The Hebrew word Elohim is an expression used to name anything related to the subject of deity or divinity, and most notably it is the ancient name for God within Judaism. The word itself Elohim is of Northwest Semitic origin, and has been used to name God for thousands of years. Like the Hebrew word Seraphim, Cherubim, or Ophanim, Elohim is morphologically plural in nature, so it actual means gods, angels, or anything divine that is more than one. The singular term for the word Elohim is Eloah, a word that only appears in late Hebrew poetry and religious scripture, and is an imitation of it's Aramaic use. To add some confusion to the word itself, it appears in the Torah as Elohim, yet clearly as a singular noun within Hebrew grammar, and not as Eloah. In other cases within the Torah, the same word Elohim is clearly used in a plural form. So clearly it will take some knowledge of Hebrew grammar and Biblical context to separate the two.
The concept and idea of divinity went through fairly drastic changes throughout the early formation of the Israelite identity. The ambiguity of the word Elohim is the direct result of these changes set upon Hebrew grammar, which can only be described as an example of vertical translatability. Some scholars have concluded that it is conceivable that Elohim may have been rooted in ancient polytheistic ideas, well before the rock solid idea of monotheism emerged within the Rabbinical Judaism, and it remained unchanged through the transition. The ancient Hebrews had much contact with other polytheistic religions within Egypt and Babylon, and it wasn't until they finally emerged from captivity that the word Elohim shifted towards a more singular use. So one doesn't have to conclude that the ancient Israelites were polytheistic in any way due to this word change, however their language was influenced by polytheistic cultures and ideas.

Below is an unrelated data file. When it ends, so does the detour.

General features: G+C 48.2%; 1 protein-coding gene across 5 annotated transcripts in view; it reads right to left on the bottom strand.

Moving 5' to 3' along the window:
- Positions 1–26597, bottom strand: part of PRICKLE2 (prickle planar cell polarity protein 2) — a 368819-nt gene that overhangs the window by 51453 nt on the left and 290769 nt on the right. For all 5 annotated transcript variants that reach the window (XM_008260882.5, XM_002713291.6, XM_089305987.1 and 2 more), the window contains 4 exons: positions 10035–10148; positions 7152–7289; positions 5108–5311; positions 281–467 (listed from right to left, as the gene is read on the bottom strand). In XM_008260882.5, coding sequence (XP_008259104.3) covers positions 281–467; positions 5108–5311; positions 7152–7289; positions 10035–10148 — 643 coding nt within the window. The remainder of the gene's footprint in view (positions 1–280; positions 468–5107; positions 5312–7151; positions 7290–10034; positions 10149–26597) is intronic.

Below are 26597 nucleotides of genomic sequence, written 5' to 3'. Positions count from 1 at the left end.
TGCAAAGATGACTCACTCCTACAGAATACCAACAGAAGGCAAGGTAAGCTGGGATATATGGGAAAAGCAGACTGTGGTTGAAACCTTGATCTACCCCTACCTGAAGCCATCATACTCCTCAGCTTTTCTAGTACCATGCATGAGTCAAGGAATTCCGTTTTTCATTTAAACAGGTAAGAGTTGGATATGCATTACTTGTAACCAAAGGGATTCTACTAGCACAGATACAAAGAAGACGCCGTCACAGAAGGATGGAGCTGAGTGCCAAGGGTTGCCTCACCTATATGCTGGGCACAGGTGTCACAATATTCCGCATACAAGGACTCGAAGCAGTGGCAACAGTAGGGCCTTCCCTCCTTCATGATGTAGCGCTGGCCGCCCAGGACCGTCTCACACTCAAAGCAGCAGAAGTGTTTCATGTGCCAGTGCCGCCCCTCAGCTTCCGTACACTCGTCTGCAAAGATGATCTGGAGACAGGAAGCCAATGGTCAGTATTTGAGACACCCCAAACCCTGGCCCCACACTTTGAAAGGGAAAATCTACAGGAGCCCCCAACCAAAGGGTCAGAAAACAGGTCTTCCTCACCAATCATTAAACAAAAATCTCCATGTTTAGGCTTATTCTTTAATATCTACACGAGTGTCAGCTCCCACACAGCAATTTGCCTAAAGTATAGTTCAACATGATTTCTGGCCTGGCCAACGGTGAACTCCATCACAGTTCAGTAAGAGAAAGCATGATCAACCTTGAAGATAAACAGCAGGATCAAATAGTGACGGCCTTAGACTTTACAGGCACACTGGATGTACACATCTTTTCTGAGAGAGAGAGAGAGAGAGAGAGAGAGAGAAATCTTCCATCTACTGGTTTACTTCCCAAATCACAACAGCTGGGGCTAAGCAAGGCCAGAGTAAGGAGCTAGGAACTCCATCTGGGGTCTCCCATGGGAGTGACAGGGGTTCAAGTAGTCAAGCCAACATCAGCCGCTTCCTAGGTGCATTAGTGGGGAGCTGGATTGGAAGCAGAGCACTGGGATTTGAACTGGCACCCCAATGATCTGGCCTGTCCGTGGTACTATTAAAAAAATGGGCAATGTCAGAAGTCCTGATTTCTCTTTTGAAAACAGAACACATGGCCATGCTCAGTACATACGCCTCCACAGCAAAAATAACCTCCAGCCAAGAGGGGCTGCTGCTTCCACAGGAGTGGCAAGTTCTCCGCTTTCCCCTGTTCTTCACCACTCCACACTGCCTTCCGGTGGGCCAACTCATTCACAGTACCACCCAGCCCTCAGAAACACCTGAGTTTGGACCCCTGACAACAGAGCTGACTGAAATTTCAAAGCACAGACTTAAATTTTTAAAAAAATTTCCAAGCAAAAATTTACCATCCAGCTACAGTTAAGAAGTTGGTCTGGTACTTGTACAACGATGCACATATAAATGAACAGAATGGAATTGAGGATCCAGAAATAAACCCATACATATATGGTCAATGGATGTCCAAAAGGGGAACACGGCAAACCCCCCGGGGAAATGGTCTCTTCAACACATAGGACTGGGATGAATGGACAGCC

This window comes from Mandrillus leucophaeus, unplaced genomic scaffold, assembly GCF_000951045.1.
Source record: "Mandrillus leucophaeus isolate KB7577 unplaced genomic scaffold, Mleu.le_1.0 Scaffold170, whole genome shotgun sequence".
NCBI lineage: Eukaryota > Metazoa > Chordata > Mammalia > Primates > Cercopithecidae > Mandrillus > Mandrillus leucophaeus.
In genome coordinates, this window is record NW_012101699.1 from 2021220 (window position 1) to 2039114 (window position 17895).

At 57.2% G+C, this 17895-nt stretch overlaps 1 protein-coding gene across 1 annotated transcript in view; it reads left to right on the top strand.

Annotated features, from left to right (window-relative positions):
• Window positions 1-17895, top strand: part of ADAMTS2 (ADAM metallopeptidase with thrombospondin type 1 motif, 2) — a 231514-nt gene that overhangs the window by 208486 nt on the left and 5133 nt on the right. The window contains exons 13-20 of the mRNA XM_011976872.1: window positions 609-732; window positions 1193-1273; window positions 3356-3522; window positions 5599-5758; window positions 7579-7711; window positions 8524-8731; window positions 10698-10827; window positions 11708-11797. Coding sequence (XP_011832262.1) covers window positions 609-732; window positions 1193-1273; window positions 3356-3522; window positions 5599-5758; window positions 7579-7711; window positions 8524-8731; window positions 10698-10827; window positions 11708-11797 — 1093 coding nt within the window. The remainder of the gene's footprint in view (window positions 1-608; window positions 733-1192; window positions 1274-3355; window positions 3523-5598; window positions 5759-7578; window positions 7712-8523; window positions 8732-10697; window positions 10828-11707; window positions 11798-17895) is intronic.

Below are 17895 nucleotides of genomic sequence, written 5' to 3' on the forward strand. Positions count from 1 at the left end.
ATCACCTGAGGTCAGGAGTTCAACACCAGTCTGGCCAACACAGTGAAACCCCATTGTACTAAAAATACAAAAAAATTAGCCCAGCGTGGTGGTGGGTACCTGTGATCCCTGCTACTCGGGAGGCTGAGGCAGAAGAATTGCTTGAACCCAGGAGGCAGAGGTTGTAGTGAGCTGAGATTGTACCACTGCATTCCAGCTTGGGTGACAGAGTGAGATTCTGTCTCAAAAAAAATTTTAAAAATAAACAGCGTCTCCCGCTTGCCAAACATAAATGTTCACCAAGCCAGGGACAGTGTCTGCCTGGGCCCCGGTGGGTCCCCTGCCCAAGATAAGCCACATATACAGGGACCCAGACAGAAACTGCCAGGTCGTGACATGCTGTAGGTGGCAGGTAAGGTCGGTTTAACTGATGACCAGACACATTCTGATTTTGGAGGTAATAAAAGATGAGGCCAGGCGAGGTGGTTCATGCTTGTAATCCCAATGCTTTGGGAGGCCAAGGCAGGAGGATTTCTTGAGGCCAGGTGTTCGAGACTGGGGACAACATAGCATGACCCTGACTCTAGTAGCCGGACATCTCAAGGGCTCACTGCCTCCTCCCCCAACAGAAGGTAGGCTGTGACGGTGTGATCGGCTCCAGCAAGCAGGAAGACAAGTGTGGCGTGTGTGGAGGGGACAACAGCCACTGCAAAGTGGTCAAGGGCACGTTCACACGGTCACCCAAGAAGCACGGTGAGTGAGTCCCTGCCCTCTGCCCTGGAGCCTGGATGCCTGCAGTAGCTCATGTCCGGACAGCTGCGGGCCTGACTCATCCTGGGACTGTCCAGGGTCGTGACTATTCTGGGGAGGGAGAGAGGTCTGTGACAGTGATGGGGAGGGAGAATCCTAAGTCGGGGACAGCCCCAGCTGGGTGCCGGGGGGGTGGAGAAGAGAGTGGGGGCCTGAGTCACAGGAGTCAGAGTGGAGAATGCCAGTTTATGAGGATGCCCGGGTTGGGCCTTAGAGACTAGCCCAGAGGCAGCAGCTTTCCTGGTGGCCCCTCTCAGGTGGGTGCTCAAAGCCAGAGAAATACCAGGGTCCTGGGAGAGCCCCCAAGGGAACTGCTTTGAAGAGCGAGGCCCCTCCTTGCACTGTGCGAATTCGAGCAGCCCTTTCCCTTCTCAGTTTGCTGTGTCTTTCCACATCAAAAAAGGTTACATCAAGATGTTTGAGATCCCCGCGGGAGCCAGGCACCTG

With regard to the word Elohim in an English Christian context, it is used again as both singular and plural, instead of using both formats Eloah and Elohim. For example sometimes it will quite clearly refer to pagan gods, and then other times refer to the God of Israel. So it would seem that early Christian scholars simply opted to use the Jewish or Torah system for the word, instead of putting the singular form Eloah to use. It is interesting however to note that the Christian Bible uses the term Elohim only when referring to the singular God of the Israelites, whereas they avoid the word when referring to the father of Jesus Christ, and instead use the clearly singular word Jehovah. Why this is done is that clearly the ancient Christian scholars wanted to stay loyal to the much older Hebrew scriptures, while still being able to sharpen the singular verses plural distinction in New Testament word, sort of a best of both worlds idea.
In other Christian denominations such as Mormons or the Latter Day Saints, they use the term Elohim to describe God the Father, and then only use the word Jehovah for Jesus Christ. So clearly in this case the singular view of Elohim is without question, and part of a new paradigm to distinguish two sides of the same God, those being Jesus Christ and the Father. It's quite interesting to pluck ancient Hebrew words like this out of the Bible, and then examine them individually. In most cases you quickly realize that each Hebrew word is sort of a world unto itself, as these words have formed over the span of thousands of years, and in many cases have hundreds of different layers of meaning stacked on top of them. By just scratching the surface on the Hebrew language, you quickly come to understand why there is so much debate within religious circles regarding Biblical concepts, all due to these multifaceted ancient words.